Our industry won’t make a clear process decision for the 22nm node for another couple of years, but the search for the best choice is underway, and at present there is no clear-cut favorite.

Super high NA [1.75 NA] optical systems do not look promising. Large LuAG crystals have been grown; but transmittance remains an issue. No good Gen 3 organic fluids have been found. The search has shifted to fluids doped with inorganic nanoparticles. Non-optical solutions may be required for the 22nm node.

EUV’s top problems, progress

The many champions of EUV point out that most “reasonable” projections for this technology show it will be less costly than double patterning, but EUV technology is not ready. The #1 problem remains the source power. Though both source suppliers reported good progress towards high power sources, both clearly feel the pressure of time — about 50X more power is needed, with about 18 months left before 22nm node decisions will be made.

The next big problem facing EUV development is a familiar but discouraging scenario: resist, which has been the pace-setting issue for 248nm and 193nm wavelength changes. Throughput models for EUV use optimistic sensitivity assumptions of 5-10 mJ/cm2. Linewidth error and line-edge roughness (LER) are serious problems — it looks like the resist roughness cannot be pushed below 3nm/edge. There were many good hallway discussions about likely causes, and a paper on molecular resist offered a promising solution, but in the end demonstrated no reduction of LER. SEMATECH has a major effort underway with member companies to collect and analyze the available data, in the hopes that the LER mechanism can be identified. Surface physics, not bulk properties, may be the cause.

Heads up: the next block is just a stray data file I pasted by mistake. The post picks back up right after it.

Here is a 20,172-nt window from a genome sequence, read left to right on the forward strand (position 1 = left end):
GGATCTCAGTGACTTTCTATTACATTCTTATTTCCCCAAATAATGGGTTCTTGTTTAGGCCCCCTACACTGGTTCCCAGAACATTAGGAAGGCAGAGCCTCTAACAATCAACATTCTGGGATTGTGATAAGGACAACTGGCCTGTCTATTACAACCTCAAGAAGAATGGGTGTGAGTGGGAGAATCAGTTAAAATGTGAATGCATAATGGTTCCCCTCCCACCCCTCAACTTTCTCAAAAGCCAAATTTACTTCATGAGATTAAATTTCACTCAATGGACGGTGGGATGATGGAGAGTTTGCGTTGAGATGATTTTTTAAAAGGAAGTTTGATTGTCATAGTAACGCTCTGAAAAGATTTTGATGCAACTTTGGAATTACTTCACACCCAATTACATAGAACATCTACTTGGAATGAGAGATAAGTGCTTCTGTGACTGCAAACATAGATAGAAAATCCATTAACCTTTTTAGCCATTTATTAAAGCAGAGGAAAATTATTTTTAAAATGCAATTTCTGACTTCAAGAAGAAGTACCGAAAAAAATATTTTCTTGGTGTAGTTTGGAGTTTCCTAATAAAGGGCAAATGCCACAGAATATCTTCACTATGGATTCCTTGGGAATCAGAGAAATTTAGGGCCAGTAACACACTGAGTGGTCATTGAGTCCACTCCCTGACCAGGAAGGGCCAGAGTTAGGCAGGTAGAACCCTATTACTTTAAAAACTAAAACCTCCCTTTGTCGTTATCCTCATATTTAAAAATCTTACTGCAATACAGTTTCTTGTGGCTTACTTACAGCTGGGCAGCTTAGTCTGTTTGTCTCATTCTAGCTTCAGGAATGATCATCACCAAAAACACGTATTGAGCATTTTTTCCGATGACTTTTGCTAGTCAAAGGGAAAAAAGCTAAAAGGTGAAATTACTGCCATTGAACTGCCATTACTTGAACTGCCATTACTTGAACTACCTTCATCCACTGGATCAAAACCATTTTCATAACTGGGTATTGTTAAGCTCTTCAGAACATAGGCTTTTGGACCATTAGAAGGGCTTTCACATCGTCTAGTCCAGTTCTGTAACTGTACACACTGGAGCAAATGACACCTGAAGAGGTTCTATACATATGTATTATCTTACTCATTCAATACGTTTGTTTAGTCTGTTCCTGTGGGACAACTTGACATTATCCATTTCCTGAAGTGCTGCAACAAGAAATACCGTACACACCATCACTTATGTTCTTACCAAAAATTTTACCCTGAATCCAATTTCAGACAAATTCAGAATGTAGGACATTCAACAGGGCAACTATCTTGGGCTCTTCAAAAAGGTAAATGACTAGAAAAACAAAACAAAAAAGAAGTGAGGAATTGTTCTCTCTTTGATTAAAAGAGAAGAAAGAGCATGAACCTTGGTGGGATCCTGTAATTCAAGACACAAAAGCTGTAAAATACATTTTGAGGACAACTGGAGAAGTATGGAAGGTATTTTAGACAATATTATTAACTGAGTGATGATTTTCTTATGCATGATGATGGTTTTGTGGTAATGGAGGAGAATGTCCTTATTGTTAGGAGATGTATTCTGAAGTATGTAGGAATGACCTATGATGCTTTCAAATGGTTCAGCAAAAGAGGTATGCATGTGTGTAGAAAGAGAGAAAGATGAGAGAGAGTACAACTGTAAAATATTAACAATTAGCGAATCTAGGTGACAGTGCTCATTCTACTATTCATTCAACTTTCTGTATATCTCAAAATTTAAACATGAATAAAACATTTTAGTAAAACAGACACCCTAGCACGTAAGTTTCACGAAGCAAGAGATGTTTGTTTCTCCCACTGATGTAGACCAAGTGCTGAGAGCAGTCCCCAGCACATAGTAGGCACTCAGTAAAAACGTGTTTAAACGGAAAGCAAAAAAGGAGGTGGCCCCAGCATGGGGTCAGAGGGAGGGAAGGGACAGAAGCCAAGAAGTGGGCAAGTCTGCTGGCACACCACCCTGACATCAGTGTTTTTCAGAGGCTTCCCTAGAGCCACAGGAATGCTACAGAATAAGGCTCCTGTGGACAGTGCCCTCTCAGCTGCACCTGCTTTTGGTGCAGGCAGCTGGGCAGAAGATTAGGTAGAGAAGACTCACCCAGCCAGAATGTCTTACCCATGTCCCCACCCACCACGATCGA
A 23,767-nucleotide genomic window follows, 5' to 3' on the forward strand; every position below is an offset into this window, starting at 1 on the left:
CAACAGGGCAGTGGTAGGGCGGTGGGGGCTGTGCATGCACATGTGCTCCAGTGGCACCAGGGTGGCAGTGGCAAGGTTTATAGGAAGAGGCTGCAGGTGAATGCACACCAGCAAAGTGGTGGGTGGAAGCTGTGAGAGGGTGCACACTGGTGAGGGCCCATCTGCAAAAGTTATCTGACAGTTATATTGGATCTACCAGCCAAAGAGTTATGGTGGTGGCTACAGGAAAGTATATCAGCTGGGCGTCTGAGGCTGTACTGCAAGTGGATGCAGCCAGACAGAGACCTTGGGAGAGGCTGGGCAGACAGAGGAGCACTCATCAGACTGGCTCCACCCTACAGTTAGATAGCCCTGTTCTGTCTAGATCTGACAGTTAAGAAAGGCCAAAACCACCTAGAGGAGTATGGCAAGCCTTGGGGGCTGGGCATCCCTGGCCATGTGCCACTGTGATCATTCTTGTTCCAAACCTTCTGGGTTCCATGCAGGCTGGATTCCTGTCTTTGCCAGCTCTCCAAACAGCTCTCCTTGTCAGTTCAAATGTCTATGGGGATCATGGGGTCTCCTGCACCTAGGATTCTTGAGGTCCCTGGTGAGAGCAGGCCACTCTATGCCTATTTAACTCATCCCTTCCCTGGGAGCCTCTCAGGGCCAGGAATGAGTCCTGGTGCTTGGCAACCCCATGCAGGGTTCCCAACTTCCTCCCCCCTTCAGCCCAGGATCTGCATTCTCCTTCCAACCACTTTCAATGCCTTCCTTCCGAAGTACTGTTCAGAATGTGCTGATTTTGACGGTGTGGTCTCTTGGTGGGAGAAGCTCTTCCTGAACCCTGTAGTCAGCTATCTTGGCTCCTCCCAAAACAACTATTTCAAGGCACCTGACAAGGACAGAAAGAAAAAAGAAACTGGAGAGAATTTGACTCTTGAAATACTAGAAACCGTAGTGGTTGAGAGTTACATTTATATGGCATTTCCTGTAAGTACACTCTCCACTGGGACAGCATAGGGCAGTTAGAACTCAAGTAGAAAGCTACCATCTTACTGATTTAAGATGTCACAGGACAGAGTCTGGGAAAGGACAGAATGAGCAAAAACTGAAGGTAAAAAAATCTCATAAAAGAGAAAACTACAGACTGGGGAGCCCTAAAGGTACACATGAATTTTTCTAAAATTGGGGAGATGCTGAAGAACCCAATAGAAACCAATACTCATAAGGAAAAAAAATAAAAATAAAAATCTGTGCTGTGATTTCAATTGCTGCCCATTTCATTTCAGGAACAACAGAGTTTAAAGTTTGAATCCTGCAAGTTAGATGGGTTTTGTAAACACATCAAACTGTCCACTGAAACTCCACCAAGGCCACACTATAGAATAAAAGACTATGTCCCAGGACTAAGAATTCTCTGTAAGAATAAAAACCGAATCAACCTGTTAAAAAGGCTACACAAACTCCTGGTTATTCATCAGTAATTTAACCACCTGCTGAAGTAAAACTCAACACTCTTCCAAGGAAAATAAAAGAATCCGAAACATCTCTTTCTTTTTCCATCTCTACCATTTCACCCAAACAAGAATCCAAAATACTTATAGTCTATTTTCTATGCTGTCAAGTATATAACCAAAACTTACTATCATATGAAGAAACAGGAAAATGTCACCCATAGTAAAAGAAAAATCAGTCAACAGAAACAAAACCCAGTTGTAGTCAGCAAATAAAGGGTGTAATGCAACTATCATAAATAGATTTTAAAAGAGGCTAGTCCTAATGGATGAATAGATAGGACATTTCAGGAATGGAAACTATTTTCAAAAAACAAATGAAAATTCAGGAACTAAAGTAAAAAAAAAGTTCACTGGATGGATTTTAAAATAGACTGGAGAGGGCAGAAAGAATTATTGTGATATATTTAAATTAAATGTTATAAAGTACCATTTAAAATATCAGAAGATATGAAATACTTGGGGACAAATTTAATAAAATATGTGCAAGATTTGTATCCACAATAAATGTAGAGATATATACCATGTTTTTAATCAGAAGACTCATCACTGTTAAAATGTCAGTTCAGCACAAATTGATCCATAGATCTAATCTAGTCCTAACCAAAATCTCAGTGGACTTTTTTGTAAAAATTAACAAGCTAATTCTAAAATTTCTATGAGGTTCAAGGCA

Progress continues in the third pressing EUV issue, mask defects. The most numerous blank defects are now small pits in the blank surface. Work on the Synchrotron at UC/Berkeley is underway to look at EUV mask blanks with 13.5nm radiation to be sure there are no more undiscovered blank problems. Still, there is no large-area at-wavelength [13.5nm] defect scanner for controlling defects on EUV mask blanks.

Multibeam’s worldwide revival

Multi-beam direct write is enjoying a worldwide revival. The EC has launched a major program to push systems developed by Mapper and IMS to proof-of-concept tests and then bring one to production readiness. DARPA in the US has funded an effort at KLA-Tencor. Advantest has a multi-beam effort in Japan. Companies that make ASIC chips or small volumes of chips want a direct-write solution — design changes are so rapid for cell phone chips, for example, that these companies are pressing for a direct-write solution. The current throughput goal is 5 wafers/hr (300mm).